The global pandemic as a result of the SARS-CoV2 virus has seen over 16m people infected and over 650,000 deaths, with men at double the risk of both developing the severe form of the disease and mortality. There are both biological (sex) and socio-cultural (gender) factors, compounded by socio-economic factors and ethnicity, that impact on the aftermath of what has occurred over the short time that this novel coronavirus has been circulating the world.
The potential life-long morbidity as a result of the infection and as a consequence of highly invasive critical care treatment needs to be factored into the rehabilitation of survivors. There are also many men whose lives will have been severely affected both physically and emotionally by the pandemic without ever contracting the disease, with the widespread disruption to normal existence and its impact on their social world and the economy. The implications of the closure of many healthcare services over the initial lockdown will also have both a shorter- and longer-term impact on other diseases due to missed early diagnosis and disrupted treatment regimes.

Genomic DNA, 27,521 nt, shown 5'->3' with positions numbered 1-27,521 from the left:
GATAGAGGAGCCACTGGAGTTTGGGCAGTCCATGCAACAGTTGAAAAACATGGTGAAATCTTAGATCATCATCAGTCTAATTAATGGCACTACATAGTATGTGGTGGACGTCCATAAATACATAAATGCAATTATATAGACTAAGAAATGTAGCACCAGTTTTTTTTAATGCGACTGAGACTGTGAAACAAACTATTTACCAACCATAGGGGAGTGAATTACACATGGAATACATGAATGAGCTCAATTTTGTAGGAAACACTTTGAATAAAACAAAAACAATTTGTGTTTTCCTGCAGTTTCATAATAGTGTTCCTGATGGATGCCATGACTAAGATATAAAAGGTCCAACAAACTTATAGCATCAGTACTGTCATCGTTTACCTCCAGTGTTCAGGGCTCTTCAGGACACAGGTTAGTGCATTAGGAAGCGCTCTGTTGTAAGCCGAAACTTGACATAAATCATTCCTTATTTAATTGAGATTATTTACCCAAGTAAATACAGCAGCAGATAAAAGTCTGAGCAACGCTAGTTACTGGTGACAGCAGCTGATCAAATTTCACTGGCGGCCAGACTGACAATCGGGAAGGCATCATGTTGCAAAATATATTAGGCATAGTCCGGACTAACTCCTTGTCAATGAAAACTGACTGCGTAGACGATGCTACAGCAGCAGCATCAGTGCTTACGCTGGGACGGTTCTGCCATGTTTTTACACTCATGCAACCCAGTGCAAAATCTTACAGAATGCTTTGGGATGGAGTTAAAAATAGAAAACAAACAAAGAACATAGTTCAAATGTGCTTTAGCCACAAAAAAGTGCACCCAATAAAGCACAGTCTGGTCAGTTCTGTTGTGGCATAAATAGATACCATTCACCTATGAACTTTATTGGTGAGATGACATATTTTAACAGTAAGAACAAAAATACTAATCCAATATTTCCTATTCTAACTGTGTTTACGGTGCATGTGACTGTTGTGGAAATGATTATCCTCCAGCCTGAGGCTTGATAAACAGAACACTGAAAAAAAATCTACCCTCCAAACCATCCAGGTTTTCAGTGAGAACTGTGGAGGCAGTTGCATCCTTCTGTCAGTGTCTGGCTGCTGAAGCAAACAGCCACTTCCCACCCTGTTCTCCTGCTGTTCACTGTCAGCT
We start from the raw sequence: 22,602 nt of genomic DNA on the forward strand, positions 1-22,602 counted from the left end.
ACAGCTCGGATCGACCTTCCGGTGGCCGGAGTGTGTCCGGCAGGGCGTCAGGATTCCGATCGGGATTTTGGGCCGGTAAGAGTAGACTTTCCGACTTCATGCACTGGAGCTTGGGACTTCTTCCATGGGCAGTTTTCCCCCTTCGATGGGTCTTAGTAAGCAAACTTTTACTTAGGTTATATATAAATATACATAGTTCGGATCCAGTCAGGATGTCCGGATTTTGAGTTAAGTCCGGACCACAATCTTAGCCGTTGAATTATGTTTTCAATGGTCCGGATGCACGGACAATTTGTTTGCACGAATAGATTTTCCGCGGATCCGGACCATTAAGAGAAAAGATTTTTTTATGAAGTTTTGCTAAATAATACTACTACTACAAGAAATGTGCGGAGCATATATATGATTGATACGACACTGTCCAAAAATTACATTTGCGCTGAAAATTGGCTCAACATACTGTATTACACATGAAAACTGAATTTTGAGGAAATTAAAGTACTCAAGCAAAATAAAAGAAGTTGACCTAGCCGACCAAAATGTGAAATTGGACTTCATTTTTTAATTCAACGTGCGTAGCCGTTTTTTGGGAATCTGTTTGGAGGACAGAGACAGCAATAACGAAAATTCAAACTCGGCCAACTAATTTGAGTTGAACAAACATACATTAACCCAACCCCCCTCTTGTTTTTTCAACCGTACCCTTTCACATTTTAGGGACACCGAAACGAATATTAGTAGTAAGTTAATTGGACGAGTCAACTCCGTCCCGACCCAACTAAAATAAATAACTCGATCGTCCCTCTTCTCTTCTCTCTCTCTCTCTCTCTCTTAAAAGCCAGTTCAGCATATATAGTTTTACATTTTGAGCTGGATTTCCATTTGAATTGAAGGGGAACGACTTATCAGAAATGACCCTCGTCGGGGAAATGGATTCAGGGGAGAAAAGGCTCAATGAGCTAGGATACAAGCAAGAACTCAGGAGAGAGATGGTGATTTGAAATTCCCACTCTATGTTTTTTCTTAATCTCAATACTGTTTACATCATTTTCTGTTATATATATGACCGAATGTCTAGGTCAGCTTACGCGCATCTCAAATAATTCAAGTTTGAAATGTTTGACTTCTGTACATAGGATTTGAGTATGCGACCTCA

Getting effective public health messages out to the population is critical and this current pandemic is demonstrating that there needs to be a more focused view on men’s health behaviour. Without effective public support for preventative action the more likely the disease will continue its path unabated.
This review explores the wider ramifications of the disease both for those men who have survived the disease and those that have been affected by the wider social effects of the pandemic. The pandemic should be a wake-up call for all involved in the planning and delivery of health and social care for the greater attention to the central role of sex and gender.
Alan White (2020): Men and COVID-19: the aftermath. Postgraduate Medicine, DOI: 10.1080/00325481.2020.1823760